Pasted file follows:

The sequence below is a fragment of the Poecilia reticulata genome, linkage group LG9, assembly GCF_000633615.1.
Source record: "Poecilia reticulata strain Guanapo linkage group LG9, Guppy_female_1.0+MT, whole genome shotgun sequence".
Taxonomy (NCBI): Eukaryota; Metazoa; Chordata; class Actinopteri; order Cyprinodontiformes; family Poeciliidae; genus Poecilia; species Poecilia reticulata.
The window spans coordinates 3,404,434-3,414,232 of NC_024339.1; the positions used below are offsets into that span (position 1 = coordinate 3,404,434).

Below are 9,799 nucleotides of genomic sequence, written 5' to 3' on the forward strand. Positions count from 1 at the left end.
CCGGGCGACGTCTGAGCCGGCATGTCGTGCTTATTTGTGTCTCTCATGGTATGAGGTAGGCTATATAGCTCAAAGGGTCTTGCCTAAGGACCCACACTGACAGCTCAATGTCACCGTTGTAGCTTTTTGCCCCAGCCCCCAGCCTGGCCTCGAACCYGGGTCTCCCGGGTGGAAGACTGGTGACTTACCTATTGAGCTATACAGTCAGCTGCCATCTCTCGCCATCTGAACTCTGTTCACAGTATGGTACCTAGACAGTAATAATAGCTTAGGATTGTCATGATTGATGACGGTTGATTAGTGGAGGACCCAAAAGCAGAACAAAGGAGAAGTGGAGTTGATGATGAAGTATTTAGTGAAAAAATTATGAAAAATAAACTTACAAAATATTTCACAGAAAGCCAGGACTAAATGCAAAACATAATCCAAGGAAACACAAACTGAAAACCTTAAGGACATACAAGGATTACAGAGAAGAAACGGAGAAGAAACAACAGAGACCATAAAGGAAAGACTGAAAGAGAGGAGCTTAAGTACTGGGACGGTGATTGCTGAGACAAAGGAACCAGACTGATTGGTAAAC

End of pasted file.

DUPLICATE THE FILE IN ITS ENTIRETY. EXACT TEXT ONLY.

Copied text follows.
The sequence below is a fragment of the Poecilia reticulata genome, linkage group LG9, assembly GCF_000633615.1.
Source record: "Poecilia reticulata strain Guanapo linkage group LG9, Guppy_female_1.0+MT, whole genome shotgun sequence".
Taxonomy (NCBI): Eukaryota; Metazoa; Chordata; class Actinopteri; order Cyprinodontiformes; family Poeciliidae; genus Poecilia; species Poecilia reticulata.
The window spans coordinates 3,404,434-3,414,232 of NC_024339.1; the positions used below are offsets into that span (position 1 = coordinate 3,404,434).

Below are 9,799 nucleotides of genomic sequence, written 5' to 3' on the forward strand. Positions count from 1 at the left end.
CCGGGCGACGTCTGAGCCGGCATGTCGTGCTTATTTGTGTCTCTCATGGTATGAGGTAGGCTATATAGCTCAAAGGGTCTTGCCTAAGGACCCACACTGACAGCTCAATGTCACCGTTGTAGCTTTTTGCCCCAGCCCCCAGCCTGGCCTCGAACCYGGGTCTCCCGGGTGGAAGACTGGTGACTTACCTATTGAGCTATACAGTCAGCTGCCATCTCTCGCCATCTGAACTCTGTTCACAGTATGGTACCTAGACAGTAATAATAGCTTAGGATTGTCATGATTGATGACGGTTGATTAGTGGAGGACCCAAAAGCAGAACAAAGGAGAAGTGGAGTTGATGATGAAGTATTTAGTGAAAAAATTATGAAAAATAAACTTACAAAATATTTCACAGAAAGCCAGGACTAAATGCAAAACATAATCCAAGGAAACACAAACTGAAAACCTTAAGGACATACAAGGATTACAGAGAAGAAACGGAGAAGAAACAACAGAGACCATAAAGGAAAGACTGAAAGAGAGGAGCTTAAGTACTGGGACGGTGATTGCTGAGACAAAGGAACCAGACTGATTGGTAAAC